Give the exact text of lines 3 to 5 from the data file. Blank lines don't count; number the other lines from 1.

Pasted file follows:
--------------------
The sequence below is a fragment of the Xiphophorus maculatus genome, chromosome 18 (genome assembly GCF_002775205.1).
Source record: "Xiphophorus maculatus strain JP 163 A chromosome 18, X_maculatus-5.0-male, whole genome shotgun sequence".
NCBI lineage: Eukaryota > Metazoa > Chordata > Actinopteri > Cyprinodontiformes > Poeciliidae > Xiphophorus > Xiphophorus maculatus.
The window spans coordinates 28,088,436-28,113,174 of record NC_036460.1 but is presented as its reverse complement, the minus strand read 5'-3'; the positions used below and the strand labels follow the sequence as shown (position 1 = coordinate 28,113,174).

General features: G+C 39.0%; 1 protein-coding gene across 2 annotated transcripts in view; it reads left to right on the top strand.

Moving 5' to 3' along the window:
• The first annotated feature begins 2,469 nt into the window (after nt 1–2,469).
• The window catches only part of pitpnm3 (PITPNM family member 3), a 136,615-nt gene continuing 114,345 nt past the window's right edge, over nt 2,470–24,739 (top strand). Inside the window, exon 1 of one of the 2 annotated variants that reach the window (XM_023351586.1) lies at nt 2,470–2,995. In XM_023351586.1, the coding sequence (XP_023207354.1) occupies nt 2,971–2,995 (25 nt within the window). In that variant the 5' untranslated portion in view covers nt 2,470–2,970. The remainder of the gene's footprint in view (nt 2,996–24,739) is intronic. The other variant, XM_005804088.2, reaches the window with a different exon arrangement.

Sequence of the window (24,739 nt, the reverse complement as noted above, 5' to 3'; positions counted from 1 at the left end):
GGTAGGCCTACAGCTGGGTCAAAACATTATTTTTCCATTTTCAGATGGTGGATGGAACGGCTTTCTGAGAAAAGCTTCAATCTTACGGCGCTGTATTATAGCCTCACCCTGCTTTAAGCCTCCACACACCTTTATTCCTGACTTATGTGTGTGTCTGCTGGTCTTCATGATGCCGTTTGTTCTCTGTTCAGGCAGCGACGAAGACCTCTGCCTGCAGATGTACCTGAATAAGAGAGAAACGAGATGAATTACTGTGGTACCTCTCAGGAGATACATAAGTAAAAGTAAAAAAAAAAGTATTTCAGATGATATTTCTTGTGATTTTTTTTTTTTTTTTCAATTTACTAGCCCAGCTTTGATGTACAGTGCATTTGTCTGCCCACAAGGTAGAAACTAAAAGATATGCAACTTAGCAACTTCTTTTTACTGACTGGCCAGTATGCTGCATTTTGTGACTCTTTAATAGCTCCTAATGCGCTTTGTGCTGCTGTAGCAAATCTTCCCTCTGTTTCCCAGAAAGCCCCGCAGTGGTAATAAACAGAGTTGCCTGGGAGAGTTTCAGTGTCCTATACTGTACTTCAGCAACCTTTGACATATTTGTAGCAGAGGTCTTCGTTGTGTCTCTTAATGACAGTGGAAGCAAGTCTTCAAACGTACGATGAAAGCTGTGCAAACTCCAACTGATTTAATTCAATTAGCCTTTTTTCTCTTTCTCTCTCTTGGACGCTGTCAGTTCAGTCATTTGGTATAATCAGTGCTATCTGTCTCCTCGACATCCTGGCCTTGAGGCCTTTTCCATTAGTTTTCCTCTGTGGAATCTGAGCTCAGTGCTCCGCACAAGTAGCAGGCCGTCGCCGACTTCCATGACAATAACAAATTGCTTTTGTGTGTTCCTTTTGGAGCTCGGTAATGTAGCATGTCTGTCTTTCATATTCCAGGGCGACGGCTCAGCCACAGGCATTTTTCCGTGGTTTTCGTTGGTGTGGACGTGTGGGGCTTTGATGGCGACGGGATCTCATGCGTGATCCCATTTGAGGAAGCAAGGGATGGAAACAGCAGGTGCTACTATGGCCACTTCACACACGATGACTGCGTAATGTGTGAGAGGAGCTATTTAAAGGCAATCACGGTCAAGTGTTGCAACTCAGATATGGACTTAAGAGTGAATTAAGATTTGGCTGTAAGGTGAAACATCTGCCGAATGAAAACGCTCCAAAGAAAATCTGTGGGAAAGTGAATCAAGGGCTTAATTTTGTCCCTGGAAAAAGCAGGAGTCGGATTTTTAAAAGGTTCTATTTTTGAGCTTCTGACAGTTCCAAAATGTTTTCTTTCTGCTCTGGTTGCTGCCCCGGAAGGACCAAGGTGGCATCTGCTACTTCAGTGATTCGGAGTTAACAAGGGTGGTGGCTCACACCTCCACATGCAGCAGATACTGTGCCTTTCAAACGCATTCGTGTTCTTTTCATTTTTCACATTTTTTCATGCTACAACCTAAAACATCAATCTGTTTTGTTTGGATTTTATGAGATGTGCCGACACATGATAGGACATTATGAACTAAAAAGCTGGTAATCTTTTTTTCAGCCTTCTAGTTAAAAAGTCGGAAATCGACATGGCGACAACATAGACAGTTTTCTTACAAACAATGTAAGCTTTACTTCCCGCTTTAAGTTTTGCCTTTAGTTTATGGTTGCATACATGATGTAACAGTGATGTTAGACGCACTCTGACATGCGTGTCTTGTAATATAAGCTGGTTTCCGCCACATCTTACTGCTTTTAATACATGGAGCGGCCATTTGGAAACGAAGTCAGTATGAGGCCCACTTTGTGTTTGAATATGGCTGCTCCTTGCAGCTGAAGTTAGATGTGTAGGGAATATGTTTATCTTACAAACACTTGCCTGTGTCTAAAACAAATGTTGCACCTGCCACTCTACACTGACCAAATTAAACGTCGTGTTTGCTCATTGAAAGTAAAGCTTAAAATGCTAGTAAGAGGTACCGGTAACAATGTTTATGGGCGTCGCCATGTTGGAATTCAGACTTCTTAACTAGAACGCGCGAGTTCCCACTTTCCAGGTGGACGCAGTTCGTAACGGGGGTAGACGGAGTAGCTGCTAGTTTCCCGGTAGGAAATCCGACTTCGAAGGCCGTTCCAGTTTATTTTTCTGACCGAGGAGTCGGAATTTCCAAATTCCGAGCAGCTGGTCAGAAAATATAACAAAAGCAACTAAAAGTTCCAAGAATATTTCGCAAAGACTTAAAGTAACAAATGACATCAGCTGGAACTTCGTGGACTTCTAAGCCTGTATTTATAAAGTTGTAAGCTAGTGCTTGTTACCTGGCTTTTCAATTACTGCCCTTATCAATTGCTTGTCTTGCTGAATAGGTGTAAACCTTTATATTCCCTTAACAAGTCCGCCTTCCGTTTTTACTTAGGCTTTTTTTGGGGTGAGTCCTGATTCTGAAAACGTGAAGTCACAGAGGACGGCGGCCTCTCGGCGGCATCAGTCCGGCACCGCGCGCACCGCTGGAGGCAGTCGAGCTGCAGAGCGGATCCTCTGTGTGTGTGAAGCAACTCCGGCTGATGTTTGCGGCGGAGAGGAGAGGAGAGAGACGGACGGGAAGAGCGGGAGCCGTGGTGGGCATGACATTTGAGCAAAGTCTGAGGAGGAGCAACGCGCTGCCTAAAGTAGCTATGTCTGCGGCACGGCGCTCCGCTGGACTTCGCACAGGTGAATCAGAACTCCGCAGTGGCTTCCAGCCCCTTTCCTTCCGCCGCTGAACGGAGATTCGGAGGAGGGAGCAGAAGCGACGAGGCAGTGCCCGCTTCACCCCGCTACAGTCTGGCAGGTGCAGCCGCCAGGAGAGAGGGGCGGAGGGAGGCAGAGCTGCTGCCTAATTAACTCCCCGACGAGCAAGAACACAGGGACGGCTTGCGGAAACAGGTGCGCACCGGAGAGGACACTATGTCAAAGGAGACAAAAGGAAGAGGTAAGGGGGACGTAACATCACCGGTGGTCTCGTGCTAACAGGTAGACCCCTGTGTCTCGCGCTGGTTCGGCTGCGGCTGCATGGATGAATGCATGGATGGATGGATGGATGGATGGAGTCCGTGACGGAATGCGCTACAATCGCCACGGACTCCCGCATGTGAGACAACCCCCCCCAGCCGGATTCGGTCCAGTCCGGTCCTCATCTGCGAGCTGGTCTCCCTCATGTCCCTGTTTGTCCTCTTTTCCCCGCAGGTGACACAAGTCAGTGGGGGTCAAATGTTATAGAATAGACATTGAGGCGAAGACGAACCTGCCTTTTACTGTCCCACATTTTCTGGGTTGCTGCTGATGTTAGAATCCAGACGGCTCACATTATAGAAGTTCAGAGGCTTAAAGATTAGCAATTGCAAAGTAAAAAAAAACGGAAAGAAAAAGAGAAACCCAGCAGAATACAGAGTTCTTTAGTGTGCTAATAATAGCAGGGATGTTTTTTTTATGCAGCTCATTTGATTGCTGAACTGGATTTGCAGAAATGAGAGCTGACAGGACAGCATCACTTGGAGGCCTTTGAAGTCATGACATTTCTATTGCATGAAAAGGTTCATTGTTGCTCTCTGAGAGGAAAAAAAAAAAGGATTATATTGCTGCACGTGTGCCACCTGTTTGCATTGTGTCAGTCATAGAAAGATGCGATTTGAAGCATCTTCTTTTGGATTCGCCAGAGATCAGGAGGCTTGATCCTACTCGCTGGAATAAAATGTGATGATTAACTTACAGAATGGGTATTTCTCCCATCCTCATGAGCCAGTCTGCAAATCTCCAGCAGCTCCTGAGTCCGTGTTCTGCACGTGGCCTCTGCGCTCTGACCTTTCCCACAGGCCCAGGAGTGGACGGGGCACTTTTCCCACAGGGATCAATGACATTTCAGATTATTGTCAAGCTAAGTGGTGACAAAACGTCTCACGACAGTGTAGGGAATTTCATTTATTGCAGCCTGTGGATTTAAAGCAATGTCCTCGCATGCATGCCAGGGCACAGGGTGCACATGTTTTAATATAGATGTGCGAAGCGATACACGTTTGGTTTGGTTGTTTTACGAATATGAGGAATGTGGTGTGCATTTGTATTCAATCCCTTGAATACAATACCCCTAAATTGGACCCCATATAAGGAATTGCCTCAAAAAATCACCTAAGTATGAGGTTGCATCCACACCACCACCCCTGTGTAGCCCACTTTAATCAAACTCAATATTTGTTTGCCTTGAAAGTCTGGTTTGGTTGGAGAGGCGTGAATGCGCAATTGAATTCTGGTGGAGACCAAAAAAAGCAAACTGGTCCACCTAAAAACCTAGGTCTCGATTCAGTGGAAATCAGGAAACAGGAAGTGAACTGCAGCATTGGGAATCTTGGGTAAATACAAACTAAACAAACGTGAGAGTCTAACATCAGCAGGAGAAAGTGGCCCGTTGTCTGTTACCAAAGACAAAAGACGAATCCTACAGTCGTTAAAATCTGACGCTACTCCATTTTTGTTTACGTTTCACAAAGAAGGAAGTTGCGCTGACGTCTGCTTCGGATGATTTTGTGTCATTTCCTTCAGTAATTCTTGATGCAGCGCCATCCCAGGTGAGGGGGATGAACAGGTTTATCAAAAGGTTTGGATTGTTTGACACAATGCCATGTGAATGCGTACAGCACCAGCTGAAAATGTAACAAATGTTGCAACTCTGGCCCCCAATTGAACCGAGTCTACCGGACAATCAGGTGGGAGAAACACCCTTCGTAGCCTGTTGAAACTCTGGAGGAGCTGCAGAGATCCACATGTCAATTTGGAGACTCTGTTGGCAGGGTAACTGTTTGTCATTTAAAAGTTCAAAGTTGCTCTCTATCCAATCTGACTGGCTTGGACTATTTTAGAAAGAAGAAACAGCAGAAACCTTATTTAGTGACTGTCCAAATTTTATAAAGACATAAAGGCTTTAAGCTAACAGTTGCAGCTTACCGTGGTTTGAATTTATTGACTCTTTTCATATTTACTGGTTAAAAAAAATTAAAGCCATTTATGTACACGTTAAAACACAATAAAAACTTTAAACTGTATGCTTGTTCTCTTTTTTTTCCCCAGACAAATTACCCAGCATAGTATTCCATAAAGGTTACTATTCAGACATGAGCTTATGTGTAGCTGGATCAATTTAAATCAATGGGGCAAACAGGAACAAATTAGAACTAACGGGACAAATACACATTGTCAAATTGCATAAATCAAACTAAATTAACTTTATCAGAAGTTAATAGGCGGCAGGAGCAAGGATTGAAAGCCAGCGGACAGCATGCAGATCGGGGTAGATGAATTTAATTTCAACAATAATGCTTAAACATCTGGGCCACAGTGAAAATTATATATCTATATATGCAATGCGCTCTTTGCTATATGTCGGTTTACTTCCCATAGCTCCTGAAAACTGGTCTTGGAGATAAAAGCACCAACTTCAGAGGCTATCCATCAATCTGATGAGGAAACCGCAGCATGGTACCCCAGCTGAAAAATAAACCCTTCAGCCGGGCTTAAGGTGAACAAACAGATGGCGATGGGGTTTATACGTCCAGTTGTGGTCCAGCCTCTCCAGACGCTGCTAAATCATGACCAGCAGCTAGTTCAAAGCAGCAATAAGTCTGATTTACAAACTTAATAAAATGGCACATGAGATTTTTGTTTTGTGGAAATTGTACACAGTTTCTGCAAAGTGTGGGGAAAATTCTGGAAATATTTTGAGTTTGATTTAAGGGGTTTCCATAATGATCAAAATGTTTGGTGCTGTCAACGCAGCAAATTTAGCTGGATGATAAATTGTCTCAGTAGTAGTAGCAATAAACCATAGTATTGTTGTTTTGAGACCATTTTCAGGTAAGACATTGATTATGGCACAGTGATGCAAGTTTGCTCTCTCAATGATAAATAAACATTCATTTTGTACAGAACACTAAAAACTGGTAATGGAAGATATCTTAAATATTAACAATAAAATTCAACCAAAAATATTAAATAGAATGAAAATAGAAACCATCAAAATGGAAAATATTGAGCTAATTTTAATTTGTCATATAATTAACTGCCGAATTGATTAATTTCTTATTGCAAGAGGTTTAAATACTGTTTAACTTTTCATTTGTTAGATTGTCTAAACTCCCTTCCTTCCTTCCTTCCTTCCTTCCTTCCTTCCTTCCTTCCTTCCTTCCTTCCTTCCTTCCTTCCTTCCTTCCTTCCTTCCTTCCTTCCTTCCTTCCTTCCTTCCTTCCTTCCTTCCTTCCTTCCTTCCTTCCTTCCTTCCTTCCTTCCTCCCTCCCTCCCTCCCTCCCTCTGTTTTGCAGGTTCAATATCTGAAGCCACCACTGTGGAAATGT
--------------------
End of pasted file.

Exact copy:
NCBI lineage: Eukaryota > Metazoa > Chordata > Actinopteri > Cyprinodontiformes > Poeciliidae > Xiphophorus > Xiphophorus maculatus.
The window spans coordinates 28,088,436-28,113,174 of record NC_036460.1 but is presented as its reverse complement, the minus strand read 5'-3'; the positions used below and the strand labels follow the sequence as shown (position 1 = coordinate 28,113,174).

General features: G+C 39.0%; 1 protein-coding gene across 2 annotated transcripts in view; it reads left to right on the top strand.